Sustained NF¿B inhibition improves insulin sensitivity but is detrimental to muscle health

Zhang N, etc
Aging Cell, 2017

Older adults universally suffer from sarcopenia and approximately 60–70% are diabetic or prediabetic. Nonetheless, the mechanisms underlying these aging-related metabolic disorders are unknown. NF¿B has been implicated in the pathogenesis of several aging-related pathologies including sarcopenia and type 2 diabetes and has been proposed as a target against them. NF¿B also is thought to mediate muscle wasting seen with disuse, denervation, and some systemic diseases (e.g., cancer, sepsis). We tested the hypothesis that lifelong inhibition of the classical NF¿B pathway would protect against aging-related sarcopenia and insulin resistance. Aged mice with muscle-specific overexpression of a super-repressor I¿Ba mutant (MISR) were protected from insulin resistance. However, MISR mice were not protected from sarcopenia; to the contrary, these mice had decreases in muscle mass and strength compared to wild-type mice. In MISR mice, NF¿B suppression also led to an increase in proteasome activity and alterations in several genes and pathways involved in muscle growth and atrophy (e.g., myostatin). We conclude that the mechanism behind aging-induced sarcopenia is NF¿B independent and differs from muscle wasting due to pathologic conditions. Our findings also indicate that, while suppressing NF¿B improves insulin sensitivity in aged mice, this transcription factor is important for normal muscle mass maintenance and its sustained inhibition is detrimental to muscle function.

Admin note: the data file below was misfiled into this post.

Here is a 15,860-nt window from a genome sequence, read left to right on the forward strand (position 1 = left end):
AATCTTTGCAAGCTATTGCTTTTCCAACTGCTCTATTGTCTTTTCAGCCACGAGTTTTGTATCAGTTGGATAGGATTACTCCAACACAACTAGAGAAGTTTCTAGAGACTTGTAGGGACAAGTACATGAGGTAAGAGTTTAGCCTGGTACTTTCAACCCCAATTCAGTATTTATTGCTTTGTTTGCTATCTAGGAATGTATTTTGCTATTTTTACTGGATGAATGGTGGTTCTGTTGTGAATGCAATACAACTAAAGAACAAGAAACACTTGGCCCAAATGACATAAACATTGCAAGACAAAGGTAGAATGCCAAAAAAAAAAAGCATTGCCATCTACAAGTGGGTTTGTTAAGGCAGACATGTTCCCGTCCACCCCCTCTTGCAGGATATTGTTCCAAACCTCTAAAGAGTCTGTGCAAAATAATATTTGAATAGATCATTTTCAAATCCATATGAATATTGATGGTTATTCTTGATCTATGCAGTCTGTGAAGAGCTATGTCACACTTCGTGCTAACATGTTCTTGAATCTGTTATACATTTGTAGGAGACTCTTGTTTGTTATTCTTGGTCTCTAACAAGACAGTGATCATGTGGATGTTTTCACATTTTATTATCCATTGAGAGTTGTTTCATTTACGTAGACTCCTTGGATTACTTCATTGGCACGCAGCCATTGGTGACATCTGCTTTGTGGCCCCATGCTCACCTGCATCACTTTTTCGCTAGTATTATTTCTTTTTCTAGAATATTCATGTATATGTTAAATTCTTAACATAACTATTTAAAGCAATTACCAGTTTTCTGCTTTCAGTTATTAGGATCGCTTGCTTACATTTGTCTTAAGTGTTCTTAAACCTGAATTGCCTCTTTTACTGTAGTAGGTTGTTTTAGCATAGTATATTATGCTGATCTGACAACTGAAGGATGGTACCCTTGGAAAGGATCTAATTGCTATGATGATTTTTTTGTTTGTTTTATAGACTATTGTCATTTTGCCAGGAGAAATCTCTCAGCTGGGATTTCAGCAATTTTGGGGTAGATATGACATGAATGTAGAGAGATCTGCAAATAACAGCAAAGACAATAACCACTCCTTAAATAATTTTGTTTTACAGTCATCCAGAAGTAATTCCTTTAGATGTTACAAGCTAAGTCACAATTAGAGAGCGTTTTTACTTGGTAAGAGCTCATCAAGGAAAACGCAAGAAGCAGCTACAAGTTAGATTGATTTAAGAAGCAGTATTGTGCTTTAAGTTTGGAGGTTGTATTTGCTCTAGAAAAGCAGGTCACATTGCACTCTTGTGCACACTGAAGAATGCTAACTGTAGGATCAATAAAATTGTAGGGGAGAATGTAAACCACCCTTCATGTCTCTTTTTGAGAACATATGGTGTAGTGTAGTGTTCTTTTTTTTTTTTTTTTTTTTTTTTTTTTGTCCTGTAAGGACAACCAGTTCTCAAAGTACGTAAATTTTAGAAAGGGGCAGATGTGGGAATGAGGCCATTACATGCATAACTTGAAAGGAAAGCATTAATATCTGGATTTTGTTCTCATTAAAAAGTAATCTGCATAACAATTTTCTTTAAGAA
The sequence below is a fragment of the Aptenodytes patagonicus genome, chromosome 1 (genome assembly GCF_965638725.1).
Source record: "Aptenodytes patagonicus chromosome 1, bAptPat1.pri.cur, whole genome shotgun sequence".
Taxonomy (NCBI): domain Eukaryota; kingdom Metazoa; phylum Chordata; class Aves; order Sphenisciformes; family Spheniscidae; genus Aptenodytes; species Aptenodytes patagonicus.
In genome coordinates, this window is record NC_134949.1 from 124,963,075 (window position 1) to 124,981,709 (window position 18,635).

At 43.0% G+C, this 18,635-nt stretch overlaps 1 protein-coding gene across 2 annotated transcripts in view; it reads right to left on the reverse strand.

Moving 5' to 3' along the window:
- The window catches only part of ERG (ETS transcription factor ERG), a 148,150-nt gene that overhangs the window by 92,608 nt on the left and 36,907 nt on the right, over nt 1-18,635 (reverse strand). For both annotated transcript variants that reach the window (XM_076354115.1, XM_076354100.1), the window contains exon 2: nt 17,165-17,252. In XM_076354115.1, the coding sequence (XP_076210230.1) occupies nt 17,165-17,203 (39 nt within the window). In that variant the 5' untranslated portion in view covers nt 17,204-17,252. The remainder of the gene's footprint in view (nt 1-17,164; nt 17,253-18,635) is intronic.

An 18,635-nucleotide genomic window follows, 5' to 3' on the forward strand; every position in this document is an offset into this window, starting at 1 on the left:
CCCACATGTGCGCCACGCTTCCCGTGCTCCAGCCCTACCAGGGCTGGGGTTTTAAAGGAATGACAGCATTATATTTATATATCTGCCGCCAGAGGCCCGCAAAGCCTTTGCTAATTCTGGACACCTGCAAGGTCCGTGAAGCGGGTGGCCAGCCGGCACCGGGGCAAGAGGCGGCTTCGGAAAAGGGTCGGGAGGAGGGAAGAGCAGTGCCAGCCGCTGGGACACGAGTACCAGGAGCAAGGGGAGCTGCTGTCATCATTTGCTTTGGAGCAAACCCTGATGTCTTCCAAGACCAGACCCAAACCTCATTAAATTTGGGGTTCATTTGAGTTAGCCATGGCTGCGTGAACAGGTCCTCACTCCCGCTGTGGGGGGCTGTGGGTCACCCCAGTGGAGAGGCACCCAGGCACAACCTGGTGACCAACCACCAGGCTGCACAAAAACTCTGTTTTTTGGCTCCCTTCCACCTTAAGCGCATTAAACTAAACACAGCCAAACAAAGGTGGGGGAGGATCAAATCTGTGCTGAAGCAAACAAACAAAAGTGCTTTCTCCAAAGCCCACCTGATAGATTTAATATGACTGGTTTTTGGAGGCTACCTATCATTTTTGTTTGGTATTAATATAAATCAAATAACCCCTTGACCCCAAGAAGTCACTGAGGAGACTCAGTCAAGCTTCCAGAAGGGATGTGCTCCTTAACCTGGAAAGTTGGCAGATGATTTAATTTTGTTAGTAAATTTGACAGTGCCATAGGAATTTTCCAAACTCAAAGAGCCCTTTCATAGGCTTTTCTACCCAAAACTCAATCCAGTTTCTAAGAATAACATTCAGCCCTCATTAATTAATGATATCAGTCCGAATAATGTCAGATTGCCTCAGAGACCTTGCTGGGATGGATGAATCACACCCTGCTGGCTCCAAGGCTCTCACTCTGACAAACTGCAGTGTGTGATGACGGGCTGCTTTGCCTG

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Aging Cell
doi: 10.1111/acel.12613
University of Texas Health Science Center at San Antonio